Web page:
INFORMATION

Site Map - Legislation

Fraud

- A bill that would make it illegal to tamper with document-authentication features in an effort to commit fraud was included in P.L. 108-21, the Prosecutorial Remedies and Other Tools to End the Exploitation of Children Today (PROTECT) Act of 2003. Under the new law, it is illegal to tamper with authentication features such as holograms, watermarks, or any other item designed to prove a document is valid and unaltered. The law also makes it illegal to use a false authentication feature--a feature that is genuine in origin but is used without authorization, or a feature that has been altered.

E-mail

- A bill designed to limit the amount of unsolicited e-mail sent via the Internet became P.L. 108-187. The act defines unsolicited e-mail as any message with the primary purpose of commercial advertisement or promotion of a commercial product or service. Such messages must include a notice that they are an advertisement or solicitation and must provide a valid return e-mail address to allow recipients to opt out of future messages. The sender has 10 days to stop sending messages after the opt-out request has been received. 

Concealed weapons

- A law (P.L. 108-277) exempts off-duty and retired law enforcement personnel from compliance with concealed weapons except in certain circumstances. The law does not supercede state laws that allow private property owners to ban firearms on their property. Similarly, the law does not apply to state or local government buildings where firearms are prohibited.

Computer security

- A bill designed to enhance computer security at government facilities became P.L. 108-281. The law authorizes the Judicial Conference of the United States to enact rules to protect the privacy and security of documents that are filed electronically with the government. The rules must consider the best practices currently in use in federal and state courts to protect information security. The final rule, according to the new law, should be uniformly applied across the judicial system.

Cargo security

- Cargo security has been considered in many forms during the 108th Congress. Two measures became law, but numerous others failed to receive congressional approval. A cargo security amendment added to the 2004 Department of Homeland Security appropriations bill became P.L. 108-90. 

Bioterrorism.

- The government's Project Bioshield, which requires that the government and private industry produce and stockpile vaccines to protect Americans in the event of a terror attack, became P.L. 108-276. The law has three parts. The first directs the Public Health Service to conduct research and development on biomedical countermeasures through the Director of the National Institutes of Health and the Director of the National Institute of Allergy and Infectious Diseases. The second provides these agencies with contracting authority to procure effective countermeasures such as vaccines and serums against chemical, biological, radiological, and nuclear agents. The third allows the Secretary of Health and Human Services to approve promising new drugs and devices on an emergency basis.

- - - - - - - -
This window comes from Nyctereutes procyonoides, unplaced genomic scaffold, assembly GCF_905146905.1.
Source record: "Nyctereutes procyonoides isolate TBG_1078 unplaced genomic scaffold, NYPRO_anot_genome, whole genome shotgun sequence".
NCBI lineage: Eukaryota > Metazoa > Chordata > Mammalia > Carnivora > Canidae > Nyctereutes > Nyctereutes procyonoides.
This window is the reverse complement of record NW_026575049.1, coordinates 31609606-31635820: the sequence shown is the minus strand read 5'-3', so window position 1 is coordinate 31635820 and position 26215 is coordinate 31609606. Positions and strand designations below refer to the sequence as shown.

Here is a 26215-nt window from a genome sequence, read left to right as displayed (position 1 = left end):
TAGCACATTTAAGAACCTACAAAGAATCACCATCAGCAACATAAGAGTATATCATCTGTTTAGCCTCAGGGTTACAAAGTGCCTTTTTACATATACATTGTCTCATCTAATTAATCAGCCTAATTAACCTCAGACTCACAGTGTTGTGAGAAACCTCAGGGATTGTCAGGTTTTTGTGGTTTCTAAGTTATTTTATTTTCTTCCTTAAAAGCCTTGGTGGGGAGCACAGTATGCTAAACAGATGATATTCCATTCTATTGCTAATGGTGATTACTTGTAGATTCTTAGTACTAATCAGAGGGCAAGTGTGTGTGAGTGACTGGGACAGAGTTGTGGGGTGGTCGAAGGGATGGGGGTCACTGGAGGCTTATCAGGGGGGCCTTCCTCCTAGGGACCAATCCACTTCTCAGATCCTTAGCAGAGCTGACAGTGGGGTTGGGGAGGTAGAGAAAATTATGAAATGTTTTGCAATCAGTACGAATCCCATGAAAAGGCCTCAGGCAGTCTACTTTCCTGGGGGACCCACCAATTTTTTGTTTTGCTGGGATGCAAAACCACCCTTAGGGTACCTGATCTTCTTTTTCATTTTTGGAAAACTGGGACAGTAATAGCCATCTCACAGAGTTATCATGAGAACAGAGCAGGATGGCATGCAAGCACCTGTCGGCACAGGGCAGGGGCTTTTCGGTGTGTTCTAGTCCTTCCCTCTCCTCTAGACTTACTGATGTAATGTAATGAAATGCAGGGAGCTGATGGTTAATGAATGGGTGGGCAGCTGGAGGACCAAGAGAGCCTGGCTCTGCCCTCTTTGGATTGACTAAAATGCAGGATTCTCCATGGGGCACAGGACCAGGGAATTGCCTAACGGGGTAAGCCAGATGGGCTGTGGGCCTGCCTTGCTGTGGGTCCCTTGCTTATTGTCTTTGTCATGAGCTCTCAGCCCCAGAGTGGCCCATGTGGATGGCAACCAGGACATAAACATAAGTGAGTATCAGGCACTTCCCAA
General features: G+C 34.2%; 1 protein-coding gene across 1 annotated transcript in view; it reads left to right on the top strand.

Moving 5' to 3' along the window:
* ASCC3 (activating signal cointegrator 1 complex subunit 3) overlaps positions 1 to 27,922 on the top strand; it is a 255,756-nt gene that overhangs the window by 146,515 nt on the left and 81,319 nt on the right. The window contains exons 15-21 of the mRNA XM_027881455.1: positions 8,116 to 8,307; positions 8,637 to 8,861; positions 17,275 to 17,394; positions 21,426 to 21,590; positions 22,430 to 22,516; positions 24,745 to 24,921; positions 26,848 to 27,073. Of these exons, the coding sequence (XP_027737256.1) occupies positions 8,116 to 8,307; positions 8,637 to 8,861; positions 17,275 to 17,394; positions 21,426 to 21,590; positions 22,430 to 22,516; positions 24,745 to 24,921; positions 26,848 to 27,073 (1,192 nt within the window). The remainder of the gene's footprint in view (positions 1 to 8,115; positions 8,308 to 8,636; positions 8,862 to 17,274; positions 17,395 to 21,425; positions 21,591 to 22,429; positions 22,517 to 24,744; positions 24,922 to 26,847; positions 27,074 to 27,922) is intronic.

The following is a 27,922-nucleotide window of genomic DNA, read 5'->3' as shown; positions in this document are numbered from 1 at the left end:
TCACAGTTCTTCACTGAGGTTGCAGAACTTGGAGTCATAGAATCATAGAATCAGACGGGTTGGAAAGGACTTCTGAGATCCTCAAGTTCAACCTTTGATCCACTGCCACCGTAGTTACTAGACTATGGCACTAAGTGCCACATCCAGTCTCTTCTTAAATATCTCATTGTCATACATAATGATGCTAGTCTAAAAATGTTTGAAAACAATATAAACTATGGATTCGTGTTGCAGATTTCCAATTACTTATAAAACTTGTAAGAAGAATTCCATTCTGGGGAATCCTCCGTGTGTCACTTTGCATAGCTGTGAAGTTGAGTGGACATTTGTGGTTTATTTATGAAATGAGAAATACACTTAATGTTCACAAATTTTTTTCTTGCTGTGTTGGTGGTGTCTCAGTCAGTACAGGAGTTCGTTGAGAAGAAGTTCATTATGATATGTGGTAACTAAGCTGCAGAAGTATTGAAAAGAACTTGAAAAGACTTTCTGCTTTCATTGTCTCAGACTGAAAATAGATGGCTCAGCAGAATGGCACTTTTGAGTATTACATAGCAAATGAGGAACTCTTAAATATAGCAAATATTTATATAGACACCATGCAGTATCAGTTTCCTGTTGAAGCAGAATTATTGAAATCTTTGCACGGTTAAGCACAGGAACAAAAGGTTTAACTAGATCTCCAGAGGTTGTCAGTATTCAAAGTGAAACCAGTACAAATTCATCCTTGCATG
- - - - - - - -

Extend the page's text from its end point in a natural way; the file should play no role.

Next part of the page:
Information protection

- A new law (formerly S.B. 338) enacted in Louisiana will require that certain information produced by the state's Department of Environmental Quality be restricted from distribution or dissemination via the Internet.

Legal Reporter

- A court considers a company's ban on facial piercing. Also, new rules clarify cargo and port security issues, and Maryland and Florida pass security legislation.

Spyware Bill Reintroduced

- Rep. Mary Bono (R-CA) has reintroduced a bill that would require that consumers receive "a clear and conspicuous notice" prior to software being loaded onto their computers. H.R. 29, titled the Securely Protect Yourself Against Cyber Trespass Act (SPY Act), is cosponsored by lawmakers from both sides of the aisle. It was first introduced in 2004 and passed the House in October. However, the bill was not passed by the Senate before the end of the 108th Congress.

Background checks

- Under a new law (formerly S.B. 550), companies that provide nursing services must meet certain state requirements. Before a nursing-referral agency can obtain a license in the state, its owners must undergo a background check from the Maryland Department of Health and Mental Hygiene. It must also submit proof that it has a viable complaint-investigation process.

Legal Reporter

- New EEOC guidelines for the food-services industry, federal legislation proposed on homeland security and identity theft, and noteworthy judicial decisions

Private security

- A bill (H.B. 1086) currently pending in the North Dakota Assembly would allow private security personnel to carry firearms while on duty in a gaming establishment or a business that sells liquor. Under current state law, private security personnel are not allowed to carry firearms while working in such businesses.

Border security

- James F. Sensenbrenner (R-WI), chairman of the House Judiciary Committee, has announced his plans to reintroduce border-security legislation that was cut from last year's intelligence bill. The legislation will require increased security standards for issuing drivers' licenses and updating immigration provisions to keep terrorists out of the United States.
 




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